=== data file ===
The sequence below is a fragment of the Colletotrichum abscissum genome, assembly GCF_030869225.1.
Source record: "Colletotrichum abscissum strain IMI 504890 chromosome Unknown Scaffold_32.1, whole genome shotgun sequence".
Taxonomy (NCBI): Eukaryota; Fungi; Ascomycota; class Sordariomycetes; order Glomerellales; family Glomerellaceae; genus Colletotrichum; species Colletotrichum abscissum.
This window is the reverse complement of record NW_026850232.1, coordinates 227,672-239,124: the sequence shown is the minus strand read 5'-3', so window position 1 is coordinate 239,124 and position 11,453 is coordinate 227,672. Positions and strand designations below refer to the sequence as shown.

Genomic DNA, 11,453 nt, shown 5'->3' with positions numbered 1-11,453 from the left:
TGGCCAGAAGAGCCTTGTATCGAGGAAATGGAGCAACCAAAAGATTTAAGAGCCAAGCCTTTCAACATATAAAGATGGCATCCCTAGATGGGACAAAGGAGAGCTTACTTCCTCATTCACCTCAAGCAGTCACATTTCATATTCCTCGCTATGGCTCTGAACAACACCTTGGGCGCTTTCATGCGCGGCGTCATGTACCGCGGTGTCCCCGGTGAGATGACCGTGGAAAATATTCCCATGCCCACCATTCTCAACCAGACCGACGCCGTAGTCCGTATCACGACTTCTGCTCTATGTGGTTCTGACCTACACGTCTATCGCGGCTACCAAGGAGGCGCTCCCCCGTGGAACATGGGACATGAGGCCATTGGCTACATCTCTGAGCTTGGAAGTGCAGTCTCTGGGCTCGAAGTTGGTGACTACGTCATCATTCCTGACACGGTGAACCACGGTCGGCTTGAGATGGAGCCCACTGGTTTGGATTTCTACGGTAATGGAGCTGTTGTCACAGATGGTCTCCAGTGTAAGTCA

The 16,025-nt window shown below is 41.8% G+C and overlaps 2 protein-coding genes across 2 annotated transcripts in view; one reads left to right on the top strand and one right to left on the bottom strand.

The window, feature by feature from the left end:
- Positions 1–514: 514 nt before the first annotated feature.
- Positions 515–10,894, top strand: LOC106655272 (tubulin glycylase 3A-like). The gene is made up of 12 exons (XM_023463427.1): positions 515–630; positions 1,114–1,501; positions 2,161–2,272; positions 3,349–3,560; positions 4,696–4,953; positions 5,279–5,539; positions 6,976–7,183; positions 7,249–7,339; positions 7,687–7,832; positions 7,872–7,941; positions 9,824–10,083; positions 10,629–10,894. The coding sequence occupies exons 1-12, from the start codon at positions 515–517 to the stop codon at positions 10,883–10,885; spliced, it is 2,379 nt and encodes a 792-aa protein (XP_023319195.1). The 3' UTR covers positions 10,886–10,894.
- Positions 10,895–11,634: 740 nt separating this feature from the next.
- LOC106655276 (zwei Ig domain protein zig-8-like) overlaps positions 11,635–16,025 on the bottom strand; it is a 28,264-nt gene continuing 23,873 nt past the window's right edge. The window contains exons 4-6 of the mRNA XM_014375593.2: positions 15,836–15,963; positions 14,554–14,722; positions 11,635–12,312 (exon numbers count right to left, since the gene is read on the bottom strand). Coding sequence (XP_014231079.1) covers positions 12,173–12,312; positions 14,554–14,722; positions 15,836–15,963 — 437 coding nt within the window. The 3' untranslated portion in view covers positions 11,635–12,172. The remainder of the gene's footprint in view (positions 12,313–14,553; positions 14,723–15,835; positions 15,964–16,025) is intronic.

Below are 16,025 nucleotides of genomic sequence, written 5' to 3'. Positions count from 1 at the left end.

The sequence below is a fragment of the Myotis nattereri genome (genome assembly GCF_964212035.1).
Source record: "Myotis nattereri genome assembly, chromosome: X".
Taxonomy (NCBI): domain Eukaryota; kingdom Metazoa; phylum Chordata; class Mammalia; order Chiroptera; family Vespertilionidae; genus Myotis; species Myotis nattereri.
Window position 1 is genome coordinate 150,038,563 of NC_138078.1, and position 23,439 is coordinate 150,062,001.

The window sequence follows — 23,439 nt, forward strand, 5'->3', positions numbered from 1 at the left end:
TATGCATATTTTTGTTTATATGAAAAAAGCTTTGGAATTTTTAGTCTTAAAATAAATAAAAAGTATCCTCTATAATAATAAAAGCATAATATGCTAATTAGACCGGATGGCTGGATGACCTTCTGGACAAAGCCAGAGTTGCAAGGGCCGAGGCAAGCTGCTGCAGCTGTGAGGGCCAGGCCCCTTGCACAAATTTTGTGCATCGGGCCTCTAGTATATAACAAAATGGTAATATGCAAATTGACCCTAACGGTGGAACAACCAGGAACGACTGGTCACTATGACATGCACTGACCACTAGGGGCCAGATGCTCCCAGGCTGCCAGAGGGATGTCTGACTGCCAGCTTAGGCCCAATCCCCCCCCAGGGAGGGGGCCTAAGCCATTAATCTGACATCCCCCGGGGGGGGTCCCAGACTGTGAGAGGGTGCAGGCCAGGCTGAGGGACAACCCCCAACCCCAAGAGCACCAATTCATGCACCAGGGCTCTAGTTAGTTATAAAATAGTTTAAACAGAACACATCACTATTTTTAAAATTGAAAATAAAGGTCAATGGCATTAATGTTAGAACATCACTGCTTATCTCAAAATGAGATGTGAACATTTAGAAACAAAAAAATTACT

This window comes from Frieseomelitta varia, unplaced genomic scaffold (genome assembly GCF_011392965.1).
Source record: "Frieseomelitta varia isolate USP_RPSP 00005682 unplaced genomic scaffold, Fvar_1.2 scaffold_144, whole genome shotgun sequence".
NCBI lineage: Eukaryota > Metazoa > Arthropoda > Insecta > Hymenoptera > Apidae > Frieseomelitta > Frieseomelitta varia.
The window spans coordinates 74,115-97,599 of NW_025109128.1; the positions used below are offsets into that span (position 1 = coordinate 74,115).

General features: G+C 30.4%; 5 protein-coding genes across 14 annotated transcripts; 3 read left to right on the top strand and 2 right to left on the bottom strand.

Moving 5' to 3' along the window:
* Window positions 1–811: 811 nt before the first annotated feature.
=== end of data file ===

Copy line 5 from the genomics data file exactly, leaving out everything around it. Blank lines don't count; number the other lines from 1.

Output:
Genomic DNA, 11,453 nt, shown 5'->3' with positions numbered 1-11,453 from the left: